BACKGROUND: B-cell chronic lymphocytic leukemia (BCLL) in dogs generally is considered an indolent disease, but previous studies indicate a wide range in survival times.
OBJECTIVES: We hypothesized that BCLL has a heterogeneous clinical course, similar to chronic lymphocytic leukemia in humans. We aimed to assess presentation and outcome in dogs with BCLL and evaluate the prognostic relevance of clinical and flow cytometric factors.
ANIMALS: One hundred and twenty-one dogs with BCLL diagnosed by flow cytometry. Three breed groups were represented: small breed dogs (n = 55) because of increased risk of BCLL; Boxers (n = 33) because of preferential use of unmutated immunoglobulin genes; and other breeds (n = 33).
METHODS: Retrospective study reviewing signalment, clinicopathologic data, physical examination findings, treatment, and survival of dogs with BCLL. Cellular proliferation, determined by the percentage of Ki67-expressing CD21+ B-cells by flow cytometry, was measured in 39 of 121 cases. Clinical and laboratory variables were evaluated for association with survival.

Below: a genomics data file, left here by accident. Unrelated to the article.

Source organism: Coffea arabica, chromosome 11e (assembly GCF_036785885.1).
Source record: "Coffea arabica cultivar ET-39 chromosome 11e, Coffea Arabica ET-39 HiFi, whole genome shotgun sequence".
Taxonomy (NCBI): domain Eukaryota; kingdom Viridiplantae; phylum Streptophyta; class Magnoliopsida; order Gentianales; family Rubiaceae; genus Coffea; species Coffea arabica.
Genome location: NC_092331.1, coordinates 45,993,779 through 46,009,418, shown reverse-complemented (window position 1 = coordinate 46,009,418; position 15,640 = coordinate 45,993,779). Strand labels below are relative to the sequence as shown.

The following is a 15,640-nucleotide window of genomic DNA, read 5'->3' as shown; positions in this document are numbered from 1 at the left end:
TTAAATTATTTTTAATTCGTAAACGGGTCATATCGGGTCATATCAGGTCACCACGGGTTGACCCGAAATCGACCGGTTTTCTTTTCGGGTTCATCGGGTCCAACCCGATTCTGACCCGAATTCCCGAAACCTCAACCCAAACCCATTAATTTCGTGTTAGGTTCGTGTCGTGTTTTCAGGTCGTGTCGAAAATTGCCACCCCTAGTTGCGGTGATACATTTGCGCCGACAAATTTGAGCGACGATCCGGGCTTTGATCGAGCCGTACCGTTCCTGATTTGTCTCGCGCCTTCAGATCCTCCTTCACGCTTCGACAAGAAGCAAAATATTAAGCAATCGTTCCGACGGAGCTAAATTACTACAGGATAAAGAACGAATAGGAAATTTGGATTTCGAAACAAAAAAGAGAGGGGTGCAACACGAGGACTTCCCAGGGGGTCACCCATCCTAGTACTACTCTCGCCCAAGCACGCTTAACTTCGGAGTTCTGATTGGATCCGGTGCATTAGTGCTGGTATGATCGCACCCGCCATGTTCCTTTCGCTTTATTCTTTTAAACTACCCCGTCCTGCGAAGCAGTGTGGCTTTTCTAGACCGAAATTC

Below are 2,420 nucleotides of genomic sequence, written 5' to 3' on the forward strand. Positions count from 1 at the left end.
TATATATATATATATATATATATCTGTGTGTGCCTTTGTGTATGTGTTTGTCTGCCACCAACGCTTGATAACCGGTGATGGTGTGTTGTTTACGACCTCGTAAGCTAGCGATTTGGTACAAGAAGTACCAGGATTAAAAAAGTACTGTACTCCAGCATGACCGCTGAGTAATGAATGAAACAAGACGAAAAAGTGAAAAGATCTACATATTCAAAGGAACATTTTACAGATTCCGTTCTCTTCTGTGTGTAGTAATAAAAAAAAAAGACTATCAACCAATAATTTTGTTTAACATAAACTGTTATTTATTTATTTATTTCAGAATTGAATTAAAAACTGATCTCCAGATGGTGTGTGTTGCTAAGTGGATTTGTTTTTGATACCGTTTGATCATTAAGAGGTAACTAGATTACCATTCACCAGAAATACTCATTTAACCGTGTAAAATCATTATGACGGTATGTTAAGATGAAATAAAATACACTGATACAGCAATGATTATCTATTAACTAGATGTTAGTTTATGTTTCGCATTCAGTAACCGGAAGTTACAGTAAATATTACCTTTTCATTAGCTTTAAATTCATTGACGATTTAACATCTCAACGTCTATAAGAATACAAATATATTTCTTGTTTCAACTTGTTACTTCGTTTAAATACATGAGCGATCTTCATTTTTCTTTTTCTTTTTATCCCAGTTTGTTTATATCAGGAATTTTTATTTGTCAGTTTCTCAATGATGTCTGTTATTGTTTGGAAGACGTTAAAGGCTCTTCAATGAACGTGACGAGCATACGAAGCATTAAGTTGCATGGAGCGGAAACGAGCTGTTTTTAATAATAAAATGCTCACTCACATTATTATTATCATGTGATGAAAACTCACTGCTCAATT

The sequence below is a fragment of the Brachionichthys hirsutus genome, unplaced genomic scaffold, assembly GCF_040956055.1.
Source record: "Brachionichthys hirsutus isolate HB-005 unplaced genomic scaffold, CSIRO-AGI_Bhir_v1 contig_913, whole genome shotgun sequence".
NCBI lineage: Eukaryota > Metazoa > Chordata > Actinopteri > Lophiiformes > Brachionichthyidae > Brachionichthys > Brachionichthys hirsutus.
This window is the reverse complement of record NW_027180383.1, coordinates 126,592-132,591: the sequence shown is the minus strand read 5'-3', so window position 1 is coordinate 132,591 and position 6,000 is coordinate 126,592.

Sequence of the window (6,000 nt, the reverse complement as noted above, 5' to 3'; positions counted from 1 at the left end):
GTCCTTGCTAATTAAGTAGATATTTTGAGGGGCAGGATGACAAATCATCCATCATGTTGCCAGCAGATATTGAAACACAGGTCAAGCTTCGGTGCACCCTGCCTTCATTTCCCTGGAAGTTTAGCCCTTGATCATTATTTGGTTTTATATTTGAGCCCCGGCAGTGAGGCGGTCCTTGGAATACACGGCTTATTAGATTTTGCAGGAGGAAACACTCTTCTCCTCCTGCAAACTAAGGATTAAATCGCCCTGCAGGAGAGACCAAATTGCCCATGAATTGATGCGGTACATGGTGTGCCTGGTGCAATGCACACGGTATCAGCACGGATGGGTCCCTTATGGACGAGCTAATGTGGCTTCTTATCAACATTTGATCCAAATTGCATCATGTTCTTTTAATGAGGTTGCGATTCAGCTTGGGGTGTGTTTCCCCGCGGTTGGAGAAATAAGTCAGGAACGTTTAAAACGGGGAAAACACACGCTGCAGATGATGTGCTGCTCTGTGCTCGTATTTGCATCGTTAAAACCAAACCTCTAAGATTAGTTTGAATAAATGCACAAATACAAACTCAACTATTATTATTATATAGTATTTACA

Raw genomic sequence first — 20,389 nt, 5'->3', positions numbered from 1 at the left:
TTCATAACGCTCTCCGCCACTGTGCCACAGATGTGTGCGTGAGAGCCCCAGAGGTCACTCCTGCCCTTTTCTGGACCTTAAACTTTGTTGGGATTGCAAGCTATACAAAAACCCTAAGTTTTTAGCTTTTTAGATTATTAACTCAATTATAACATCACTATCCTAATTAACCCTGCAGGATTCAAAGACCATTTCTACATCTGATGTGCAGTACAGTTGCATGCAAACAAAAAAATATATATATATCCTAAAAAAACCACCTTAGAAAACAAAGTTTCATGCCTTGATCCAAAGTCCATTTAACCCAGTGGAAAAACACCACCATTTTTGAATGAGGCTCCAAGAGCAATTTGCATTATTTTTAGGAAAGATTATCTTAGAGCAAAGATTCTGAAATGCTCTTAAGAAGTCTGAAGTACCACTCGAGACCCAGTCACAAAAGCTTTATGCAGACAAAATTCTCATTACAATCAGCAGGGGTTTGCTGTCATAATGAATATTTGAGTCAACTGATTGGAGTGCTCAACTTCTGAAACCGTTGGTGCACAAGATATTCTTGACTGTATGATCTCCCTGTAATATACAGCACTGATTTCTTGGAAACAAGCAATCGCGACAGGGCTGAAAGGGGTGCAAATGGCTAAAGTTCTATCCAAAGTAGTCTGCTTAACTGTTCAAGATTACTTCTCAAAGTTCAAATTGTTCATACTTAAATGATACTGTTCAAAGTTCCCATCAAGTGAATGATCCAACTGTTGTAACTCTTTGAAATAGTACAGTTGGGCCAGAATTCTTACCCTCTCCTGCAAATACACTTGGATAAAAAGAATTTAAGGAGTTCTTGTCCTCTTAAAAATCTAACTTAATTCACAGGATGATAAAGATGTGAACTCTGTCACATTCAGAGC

RESULTS: The median survival time (MST) for all cases was 300 days (range, 1-1644 days). Boxers had significantly shorter survival (MST, 178 days) than non-Boxers (MST, 423 days; P < .0001), and no significant survival difference was found between small breeds and other non-Boxer breeds. Cases with high Ki67 (>40% Ki67-expressing B-cells) had significantly shorter survival (MST, 173 days) than did cases with <40% Ki67 (MST undetermined; P = .03), regardless of breed. Cases with a high lymphocyte count (>60 000 lymphocytes/μL) or clinical signs at presentation had significantly shorter survival.
CONCLUSIONS AND CLINICAL IMPORTANCE: B-cell chronic lymphocytic leukemia had a variable clinical course and Boxer dogs and cases with high Ki67 had more aggressive disease.